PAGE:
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5 Fast Facts: Colette Fu

Blog Category:  Artist Spotlight
Large-scale pop-up book with a dark haired woman behind a huge display of food. She wears a green dress and purple flowers in her hair and turns to look over her left shoulder. The food explodes forward with bowls of soup, skewered meat, banana leaves, pig tail, and more.

Impress your friends with five fast facts about Colette Fu (b. 1965), whose work is on view in Wanderer/Wonderer: Pop-Ups by Colette Fu through February 26, 2017.

Colette Fu (b. 1965)
1. Game Plan
When Fu began her career, she perused bookstores for inspiration. Fu says, “Originally, I wanted to make something like the game of Life but with photos.” Next to a shelf of games at one store, she noticed a stack of Robert Sabuda’s detailed pop-up books. The discovery inspired Fu to engineer her own sculptural books.

Colette Fu at NMWA, Photo: Laura Hoffman, NMWA

2. The Inside Story
Fu taught herself pop-up techniques by deconstructing children’s pop-up books. Later, artist-in-residence programs gave her the opportunity to develop projects. In 2008 the artist received a Fulbright Fellowship to create the pop-up series “We are Tiger Dragon People,” depicting ethnic minorities of China’s Yunnan Province.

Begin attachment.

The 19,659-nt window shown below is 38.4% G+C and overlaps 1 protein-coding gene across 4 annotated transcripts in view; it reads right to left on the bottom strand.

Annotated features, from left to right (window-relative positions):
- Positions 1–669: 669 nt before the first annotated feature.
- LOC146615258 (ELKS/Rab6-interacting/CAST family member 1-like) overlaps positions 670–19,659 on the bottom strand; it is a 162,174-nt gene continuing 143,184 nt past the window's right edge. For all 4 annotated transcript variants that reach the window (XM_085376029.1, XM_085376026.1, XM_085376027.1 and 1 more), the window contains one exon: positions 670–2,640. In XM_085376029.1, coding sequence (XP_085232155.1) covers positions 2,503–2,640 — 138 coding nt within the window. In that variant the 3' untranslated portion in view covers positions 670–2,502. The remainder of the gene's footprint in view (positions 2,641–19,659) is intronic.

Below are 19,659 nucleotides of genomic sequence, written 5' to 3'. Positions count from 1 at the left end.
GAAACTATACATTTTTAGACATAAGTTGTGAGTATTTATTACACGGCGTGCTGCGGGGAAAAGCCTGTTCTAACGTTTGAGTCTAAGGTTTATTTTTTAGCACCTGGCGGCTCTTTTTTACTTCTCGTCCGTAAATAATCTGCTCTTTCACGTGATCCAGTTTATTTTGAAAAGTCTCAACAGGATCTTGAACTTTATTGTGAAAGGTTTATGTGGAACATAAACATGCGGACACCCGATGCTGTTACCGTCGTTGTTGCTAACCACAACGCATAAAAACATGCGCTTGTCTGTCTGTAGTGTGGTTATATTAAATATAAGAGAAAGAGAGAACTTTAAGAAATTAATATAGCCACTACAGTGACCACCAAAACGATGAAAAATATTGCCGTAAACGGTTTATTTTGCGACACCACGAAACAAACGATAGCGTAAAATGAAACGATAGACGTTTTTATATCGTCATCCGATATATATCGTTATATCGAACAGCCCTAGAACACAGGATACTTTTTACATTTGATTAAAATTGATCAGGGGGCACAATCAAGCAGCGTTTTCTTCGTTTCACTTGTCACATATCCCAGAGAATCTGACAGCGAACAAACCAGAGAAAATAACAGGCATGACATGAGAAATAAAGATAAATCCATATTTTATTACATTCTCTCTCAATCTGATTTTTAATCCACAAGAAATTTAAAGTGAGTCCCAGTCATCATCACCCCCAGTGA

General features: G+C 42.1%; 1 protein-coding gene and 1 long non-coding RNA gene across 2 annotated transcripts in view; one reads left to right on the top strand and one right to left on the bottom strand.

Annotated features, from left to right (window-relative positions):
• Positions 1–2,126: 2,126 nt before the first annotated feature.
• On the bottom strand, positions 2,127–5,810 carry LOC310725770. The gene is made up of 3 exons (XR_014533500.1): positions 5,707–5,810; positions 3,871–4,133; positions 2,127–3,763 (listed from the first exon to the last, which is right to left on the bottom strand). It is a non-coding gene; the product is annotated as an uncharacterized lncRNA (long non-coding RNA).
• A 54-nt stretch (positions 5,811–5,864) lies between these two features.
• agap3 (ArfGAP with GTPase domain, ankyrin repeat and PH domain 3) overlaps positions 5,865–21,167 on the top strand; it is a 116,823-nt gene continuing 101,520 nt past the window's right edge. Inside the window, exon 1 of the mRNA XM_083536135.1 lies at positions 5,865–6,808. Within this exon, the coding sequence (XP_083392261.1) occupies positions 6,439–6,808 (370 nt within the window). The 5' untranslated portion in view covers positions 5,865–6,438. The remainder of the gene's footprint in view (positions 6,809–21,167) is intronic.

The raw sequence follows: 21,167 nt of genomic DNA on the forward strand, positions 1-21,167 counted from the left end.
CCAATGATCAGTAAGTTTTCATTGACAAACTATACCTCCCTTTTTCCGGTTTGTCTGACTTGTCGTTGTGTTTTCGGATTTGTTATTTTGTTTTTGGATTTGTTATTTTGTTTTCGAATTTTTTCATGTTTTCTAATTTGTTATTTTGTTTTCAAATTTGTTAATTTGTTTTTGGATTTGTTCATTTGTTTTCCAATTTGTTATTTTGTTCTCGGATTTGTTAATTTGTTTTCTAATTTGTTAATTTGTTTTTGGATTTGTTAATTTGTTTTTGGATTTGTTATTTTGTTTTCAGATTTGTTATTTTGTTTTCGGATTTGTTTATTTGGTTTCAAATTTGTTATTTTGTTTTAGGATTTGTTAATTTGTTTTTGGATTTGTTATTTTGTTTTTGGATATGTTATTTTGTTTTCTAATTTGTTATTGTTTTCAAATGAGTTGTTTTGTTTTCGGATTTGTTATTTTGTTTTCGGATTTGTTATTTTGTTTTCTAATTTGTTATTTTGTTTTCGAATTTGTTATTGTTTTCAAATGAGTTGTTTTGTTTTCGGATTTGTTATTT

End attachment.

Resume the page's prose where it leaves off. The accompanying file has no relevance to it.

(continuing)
3. Mix and Match
Fu combines her photography skills with the precise paper engineering. Fu often combines up to 20 photos in her scenes. Through her use of mixed media and sculptural engineering, Fu achieves a unique collection of works.

4. Large and in Charge
During her six-month artist residency in Shanghai, Fu created China’s largest single spread pop-up book, measuring 8.2 x 16.4 x 5.6 feet. The artwork explored ethnic minority groups of China as an extension of her “We are Tiger Dragon People” series.

Installation view of Colette Fu’s Academy of Music, Imaginary Audience, from the series “Haunted Philadelphia,” on view in Wanderer/Wonderer; Photo: Emily Haight, NMWA

5. Phantom of the Opera
Academy of Music, Imaginary Audience, from the series “Haunted Philadelphia,” depicts America’s oldest grand opera house and centers on the theater’s infamous phantom that reportedly pulls theatregoers’ hair and pinches them. Fu’s “imaginary audience” references concerns about being watched by others.

Stop by the museum to see Wanderer/Wonderer: Pop-Ups by Colette Fu, on view in the Teresa Lozano Long Gallery through February 26, 2017.

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